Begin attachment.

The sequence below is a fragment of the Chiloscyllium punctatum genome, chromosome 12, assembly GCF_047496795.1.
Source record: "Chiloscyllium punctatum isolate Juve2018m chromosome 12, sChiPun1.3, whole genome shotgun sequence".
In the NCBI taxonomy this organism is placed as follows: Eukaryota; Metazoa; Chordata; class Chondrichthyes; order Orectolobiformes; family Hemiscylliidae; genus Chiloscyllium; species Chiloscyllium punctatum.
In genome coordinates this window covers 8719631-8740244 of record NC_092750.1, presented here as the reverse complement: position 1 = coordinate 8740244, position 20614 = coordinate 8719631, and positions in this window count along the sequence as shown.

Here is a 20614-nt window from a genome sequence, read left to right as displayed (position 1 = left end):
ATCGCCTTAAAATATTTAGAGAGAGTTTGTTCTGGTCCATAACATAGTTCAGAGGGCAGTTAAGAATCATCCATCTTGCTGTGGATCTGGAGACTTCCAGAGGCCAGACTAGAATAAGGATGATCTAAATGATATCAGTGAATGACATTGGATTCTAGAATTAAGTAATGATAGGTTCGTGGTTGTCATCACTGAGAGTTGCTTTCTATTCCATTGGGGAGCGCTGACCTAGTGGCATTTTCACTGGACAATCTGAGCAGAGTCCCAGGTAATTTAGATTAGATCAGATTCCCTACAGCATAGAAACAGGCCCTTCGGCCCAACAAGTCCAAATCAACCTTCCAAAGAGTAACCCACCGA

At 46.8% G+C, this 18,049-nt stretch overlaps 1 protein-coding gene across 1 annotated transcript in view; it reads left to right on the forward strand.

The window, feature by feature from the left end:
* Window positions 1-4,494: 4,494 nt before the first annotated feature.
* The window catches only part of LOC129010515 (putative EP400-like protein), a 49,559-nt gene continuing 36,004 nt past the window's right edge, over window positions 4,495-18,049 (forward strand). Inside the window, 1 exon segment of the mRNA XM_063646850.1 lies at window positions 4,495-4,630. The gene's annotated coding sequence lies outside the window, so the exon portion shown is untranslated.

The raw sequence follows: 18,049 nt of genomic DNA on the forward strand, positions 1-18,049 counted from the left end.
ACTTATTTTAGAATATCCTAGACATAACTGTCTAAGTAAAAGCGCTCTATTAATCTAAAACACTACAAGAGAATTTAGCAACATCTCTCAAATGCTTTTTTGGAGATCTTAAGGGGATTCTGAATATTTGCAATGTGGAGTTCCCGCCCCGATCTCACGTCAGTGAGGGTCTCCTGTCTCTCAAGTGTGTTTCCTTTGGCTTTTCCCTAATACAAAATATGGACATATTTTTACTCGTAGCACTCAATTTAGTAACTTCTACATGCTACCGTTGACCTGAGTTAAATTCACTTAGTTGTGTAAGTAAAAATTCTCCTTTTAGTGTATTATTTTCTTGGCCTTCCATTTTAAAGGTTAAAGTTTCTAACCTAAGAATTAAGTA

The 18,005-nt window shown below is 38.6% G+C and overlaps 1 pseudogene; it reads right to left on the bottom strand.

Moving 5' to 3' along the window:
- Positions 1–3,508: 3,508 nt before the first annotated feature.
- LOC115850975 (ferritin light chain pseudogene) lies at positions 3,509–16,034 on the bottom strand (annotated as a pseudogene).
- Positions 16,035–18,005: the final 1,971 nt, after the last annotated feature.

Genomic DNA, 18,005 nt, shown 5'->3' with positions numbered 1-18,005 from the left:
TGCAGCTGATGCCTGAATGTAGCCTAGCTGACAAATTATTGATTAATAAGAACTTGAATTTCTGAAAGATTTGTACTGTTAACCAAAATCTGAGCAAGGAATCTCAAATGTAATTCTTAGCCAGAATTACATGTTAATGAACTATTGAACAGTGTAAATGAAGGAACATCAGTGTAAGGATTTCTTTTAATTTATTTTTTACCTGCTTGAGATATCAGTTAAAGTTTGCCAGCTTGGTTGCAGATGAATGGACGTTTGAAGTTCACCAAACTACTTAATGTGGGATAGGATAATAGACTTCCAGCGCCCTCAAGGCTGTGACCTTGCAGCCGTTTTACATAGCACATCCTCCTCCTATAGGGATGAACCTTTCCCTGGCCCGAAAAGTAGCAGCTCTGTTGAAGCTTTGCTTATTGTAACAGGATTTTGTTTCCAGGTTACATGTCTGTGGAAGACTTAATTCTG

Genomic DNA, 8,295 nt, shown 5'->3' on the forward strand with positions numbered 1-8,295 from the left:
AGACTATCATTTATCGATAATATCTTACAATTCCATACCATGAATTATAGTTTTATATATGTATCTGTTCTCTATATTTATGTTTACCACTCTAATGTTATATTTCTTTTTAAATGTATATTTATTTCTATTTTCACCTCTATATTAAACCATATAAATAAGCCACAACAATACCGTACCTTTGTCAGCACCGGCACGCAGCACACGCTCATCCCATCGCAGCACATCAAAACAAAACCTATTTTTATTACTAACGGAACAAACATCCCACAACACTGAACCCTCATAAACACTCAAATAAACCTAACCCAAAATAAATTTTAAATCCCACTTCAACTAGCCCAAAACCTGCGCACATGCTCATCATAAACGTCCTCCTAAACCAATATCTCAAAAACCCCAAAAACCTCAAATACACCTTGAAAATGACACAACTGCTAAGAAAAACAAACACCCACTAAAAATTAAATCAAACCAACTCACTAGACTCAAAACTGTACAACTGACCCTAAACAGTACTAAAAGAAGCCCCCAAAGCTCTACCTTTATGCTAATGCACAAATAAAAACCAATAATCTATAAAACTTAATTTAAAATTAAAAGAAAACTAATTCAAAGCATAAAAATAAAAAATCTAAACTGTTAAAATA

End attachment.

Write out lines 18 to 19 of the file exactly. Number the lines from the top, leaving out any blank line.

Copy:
Genomic DNA, 18,005 nt, shown 5'->3' with positions numbered 1-18,005 from the left:
TGCAGCTGATGCCTGAATGTAGCCTAGCTGACAAATTATTGATTAATAAGAACTTGAATTTCTGAAAGATTTGTACTGTTAACCAAAATCTGAGCAAGGAATCTCAAATGTAATTCTTAGCCAGAATTACATGTTAATGAACTATTGAACAGTGTAAATGAAGGAACATCAGTGTAAGGATTTCTTTTAATTTATTTTTTACCTGCTTGAGATATCAGTTAAAGTTTGCCAGCTTGGTTGCAGATGAATGGACGTTTGAAGTTCACCAAACTACTTAATGTGGGATAGGATAATAGACTTCCAGCGCCCTCAAGGCTGTGACCTTGCAGCCGTTTTACATAGCACATCCTCCTCCTATAGGGATGAACCTTTCCCTGGCCCGAAAAGTAGCAGCTCTGTTGAAGCTTTGCTTATTGTAACAGGATTTTGTTTCCAGGTTACATGTCTGTGGAAGACTTAATTCTG